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What is the Republican Party all about?
There’s lots of commentary about how the GOP is an incredibly—shockingly—harmful and dangerous organization. It’s true that election deniers did badly in the 2022 midterms, but the GOP remains as big a threat as ever in 2023.
In this piece I’ll talk about: the bird’s-eye view of the GOP; attacking democracy in one sense; attacking democracy in a broader sense; what Republicans believe; the F-word; the DeSantis threat; and the opposition to science.
The Bird’s-Eye View of the GOP
Noam Chomsky gave—on 11 April 2019—an incisive analysis of the GOP. Everyone should check out what he says:
The GOP serves “extreme wealth and corporate power”. But you “can’t get votes that way, so you have to do something else to get votes”, hence the crazy stuff about abortion and guns and everything else.
It disturbs me that these distractions—like abortion and guns—are used to mobilize votes for a harmful neoliberal legislative agenda. And it disturbs me that these distractions are so harmful in themselves—just look at the horrifying racism of replacement theory or at the way that people don’t trust scientists. These are dark forces—it’s obscene to harness them for political gain.
Attacking Democracy in One Sense
Imagine a GOP where the base respected electoral outcomes, the GOP had no tolerance for politicians who didn’t respect electoral outcomes, and there was zero penalty for a GOP politician who said that they respected electoral outcomes—what would it take to get to that GOP?
A 22 September 2020 Vox piece provides evidence that “there is a consensus among comparative politics scholars that the Republican Party is one of the most anti-democratic political parties in the developed world”—the GOP has demonstrated “systematic disinterest in behaving according to the democratic rules of the game”. And a 17 June 2022 Guardian piece observes that the GOP’s “very few voices siding against Trumpism are being shunned and ostracized”.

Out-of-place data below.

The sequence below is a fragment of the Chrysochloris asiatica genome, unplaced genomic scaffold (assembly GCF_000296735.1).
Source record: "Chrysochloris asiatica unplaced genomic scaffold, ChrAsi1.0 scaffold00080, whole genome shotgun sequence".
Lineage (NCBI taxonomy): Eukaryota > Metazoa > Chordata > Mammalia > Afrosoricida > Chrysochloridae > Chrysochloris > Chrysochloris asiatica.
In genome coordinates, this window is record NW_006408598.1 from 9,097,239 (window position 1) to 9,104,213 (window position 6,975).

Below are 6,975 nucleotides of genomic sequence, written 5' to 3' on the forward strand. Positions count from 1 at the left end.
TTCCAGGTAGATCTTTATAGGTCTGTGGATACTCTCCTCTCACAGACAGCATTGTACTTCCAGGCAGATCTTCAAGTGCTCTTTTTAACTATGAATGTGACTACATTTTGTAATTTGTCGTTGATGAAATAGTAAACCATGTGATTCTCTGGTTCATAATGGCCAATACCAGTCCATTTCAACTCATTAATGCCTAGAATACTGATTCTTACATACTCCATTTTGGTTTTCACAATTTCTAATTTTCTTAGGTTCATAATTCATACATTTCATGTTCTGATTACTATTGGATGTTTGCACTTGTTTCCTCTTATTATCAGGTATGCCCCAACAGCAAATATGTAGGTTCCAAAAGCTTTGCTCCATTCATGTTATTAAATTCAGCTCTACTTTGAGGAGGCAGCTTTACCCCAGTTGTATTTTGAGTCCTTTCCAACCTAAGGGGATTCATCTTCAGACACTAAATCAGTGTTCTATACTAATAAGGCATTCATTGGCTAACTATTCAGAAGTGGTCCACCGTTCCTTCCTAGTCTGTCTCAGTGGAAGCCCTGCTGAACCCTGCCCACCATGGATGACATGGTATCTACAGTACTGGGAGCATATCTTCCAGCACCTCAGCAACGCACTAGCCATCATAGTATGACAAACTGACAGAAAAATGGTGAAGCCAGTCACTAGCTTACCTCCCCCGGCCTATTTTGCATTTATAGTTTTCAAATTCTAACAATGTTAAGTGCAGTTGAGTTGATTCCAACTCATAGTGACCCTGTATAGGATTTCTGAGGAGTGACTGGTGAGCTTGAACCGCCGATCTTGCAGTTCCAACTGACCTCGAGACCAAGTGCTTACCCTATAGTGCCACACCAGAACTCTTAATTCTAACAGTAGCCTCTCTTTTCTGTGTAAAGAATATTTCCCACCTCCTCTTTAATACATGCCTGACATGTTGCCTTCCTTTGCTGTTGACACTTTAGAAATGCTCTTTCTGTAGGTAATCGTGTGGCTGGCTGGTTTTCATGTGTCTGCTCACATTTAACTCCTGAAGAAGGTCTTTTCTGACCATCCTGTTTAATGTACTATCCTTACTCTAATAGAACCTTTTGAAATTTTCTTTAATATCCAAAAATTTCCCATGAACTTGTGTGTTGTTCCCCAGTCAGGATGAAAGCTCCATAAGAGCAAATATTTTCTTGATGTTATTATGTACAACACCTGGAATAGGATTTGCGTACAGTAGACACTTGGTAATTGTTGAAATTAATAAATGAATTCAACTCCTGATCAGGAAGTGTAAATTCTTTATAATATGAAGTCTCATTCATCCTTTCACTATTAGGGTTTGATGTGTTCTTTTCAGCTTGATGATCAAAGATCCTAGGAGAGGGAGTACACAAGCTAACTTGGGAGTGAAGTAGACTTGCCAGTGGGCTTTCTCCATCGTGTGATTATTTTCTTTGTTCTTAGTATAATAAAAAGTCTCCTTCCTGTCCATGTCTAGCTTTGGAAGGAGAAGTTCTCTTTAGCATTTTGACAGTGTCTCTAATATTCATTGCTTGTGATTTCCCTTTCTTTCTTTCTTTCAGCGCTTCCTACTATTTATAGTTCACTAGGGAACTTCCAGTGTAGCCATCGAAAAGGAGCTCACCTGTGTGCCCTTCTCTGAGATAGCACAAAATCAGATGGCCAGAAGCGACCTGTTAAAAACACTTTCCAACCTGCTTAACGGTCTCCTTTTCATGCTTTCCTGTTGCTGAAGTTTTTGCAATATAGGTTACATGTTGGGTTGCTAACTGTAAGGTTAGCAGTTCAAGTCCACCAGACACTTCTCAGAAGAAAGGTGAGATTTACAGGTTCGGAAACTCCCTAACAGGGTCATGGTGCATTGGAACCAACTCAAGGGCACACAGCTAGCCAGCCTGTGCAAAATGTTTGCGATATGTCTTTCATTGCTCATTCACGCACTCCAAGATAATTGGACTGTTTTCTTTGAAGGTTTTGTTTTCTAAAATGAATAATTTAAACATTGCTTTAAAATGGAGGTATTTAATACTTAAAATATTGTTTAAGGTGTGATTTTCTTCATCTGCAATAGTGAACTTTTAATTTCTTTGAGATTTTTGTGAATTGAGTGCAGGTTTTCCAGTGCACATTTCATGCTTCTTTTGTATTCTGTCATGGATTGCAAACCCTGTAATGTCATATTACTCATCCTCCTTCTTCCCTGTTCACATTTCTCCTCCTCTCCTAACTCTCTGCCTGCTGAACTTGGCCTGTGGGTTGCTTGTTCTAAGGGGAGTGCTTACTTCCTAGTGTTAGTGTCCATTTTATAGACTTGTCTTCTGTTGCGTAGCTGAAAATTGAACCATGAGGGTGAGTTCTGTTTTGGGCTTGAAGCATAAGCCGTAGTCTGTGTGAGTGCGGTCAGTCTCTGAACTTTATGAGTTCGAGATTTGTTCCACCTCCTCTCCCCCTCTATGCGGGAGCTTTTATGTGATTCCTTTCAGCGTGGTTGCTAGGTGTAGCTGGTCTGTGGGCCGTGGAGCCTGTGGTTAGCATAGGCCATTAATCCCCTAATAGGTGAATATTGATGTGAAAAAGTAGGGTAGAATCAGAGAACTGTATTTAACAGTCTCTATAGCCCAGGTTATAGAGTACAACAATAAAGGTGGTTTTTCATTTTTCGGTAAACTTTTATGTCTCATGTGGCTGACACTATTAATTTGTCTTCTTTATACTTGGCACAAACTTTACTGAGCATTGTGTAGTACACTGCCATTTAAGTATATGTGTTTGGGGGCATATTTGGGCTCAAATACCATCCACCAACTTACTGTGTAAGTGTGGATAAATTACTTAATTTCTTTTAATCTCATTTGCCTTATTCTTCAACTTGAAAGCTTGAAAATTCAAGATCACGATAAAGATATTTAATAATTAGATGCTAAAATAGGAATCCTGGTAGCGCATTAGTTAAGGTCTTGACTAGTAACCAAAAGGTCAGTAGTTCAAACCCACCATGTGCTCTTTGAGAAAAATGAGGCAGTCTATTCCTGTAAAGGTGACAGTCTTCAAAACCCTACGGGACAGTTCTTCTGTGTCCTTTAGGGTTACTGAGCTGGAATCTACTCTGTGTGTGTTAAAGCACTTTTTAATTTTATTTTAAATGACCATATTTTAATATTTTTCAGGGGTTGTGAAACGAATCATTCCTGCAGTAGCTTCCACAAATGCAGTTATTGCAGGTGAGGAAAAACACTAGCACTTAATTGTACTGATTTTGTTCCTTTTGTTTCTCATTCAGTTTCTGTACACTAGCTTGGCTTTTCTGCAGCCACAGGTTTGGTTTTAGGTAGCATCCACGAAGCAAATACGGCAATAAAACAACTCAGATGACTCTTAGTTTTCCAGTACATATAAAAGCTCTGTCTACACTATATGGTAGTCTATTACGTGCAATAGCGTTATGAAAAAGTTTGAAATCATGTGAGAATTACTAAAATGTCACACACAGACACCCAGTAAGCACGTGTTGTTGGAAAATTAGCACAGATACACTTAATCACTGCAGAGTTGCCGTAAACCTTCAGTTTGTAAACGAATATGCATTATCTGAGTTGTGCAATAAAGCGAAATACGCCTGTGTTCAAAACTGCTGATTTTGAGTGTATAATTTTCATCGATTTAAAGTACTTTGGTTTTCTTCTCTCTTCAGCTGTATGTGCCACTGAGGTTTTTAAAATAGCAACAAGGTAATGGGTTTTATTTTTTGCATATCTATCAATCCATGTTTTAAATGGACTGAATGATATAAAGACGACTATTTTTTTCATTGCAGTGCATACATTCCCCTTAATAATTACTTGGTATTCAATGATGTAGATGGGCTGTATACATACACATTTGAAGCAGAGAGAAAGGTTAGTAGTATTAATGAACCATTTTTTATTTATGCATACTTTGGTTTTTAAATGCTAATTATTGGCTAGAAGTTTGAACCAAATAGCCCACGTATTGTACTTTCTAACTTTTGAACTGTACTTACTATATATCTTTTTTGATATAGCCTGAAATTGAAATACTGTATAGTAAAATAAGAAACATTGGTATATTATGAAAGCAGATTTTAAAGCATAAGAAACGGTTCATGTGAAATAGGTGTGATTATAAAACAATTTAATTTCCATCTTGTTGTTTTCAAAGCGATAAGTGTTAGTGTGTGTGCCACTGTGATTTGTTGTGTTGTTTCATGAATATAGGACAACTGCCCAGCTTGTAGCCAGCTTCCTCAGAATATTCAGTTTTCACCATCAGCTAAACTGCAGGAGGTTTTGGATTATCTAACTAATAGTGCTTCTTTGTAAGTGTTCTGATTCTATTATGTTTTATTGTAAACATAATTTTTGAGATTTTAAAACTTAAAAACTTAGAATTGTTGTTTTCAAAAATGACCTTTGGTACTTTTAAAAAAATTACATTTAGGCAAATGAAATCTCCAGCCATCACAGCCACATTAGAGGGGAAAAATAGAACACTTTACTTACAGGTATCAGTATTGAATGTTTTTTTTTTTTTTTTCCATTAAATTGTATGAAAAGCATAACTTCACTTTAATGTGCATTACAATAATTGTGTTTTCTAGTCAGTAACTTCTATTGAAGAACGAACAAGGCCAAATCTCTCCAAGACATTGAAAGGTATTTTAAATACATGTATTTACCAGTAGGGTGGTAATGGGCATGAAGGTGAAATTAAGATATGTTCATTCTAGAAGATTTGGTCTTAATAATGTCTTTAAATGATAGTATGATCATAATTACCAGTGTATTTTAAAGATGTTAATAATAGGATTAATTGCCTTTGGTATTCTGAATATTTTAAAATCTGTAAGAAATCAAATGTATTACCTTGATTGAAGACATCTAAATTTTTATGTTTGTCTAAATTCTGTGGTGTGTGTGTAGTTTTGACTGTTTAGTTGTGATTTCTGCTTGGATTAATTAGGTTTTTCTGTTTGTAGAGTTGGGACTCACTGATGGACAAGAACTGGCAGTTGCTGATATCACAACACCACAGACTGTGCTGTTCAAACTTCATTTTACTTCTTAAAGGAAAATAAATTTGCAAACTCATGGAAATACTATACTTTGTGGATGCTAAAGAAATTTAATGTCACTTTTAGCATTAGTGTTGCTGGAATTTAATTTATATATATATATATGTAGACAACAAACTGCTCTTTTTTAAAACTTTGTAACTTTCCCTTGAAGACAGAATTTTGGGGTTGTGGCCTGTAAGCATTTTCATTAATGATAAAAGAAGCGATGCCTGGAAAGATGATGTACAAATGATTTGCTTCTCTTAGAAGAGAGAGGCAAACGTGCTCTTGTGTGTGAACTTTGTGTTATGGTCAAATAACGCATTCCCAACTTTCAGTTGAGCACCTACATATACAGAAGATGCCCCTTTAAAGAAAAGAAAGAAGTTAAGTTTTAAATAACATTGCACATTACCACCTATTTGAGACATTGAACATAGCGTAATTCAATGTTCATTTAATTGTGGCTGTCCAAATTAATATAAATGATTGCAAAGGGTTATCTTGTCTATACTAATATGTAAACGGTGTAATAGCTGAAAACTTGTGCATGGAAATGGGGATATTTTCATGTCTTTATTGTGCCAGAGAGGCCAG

A 5 December 2022 piece says: “the GOP remains a party loaded with politicians who still don’t accept the 2020-election results”; “Trump, the front-runner for the 2024 Republican presidential nomination, is now arguing that even the U.S. Constitution should not stand in the way of his wild determination to overturn his defeat”; “it’s great that with one conspicuous exception in Arizona, 2020-election deniers are grudgingly accepting their own 2022 defeats”; and “in a dangerous epidemic of election denial, approximately 100 percent of election deniers remain in one political party”.
It’ll “be time to happily conclude that Republicans don’t represent a threat to democracy” when they: (1) “begin treating voting as a right rather than a privilege”; (2) “look back at the attempted insurrection of January 6, 2021, and its chief instigator with universal contempt”; and (3) “stop fighting every conceivable advance in self-government, as though democracy itself represents an existential threat to their principles”.
A 13 December 2022 Atlantic piece says: “defeat of prominent election deniers around the country in last month’s midterm elections is cause for relief and maybe even tempered celebration, but not complacency about the dangers to democracy”; “far too many prominent members of the attempt to overturn the 2020 presidential election remain in office for anyone to rest easy”; on “January 6, 2021, 147 Republicans, including eight senators, voted against certifying Joe Biden’s victory”; all “eight senators remain in office”; of “the 139 representatives who objected, 124 ran for reelection, and 118 of those won”; “some were more actively involved in the paperwork coup than others”; a “series of stories at Talking Points Memo, based on former White House Chief of Staff Mark Meadows’s text messages, spotlights how many of the worst plotters are still in office”; and the “threat to democracy is coming from inside the House—and Senate”.
A 24 December 2022 NYT piece says: a “precariously narrow but consequential slice of the electorate broke with its own voting history to reject openly extremist Republican candidates—at least partly out of concern for the health of the political system”; these voters’ decisions, “discernible in surveys and voiced in interviews, did not necessarily lay to rest concerns about the ability of the election system to withstand the new pressures unleashed upon it by Mr. Trump”; in “Arizona, Michigan and Nevada, Republican primary voters nominated candidates campaigning on Mr. Trump’s election lies for secretary of state, the office that in 40 states oversees the election system”; in “all three, those candidates lost”; and the “rout eased the immediate concern that strident partisans who embraced conspiracy theories about hacked voting machines, foreign meddling and smuggled ballots might soon be empowered to wreak havoc on election systems”.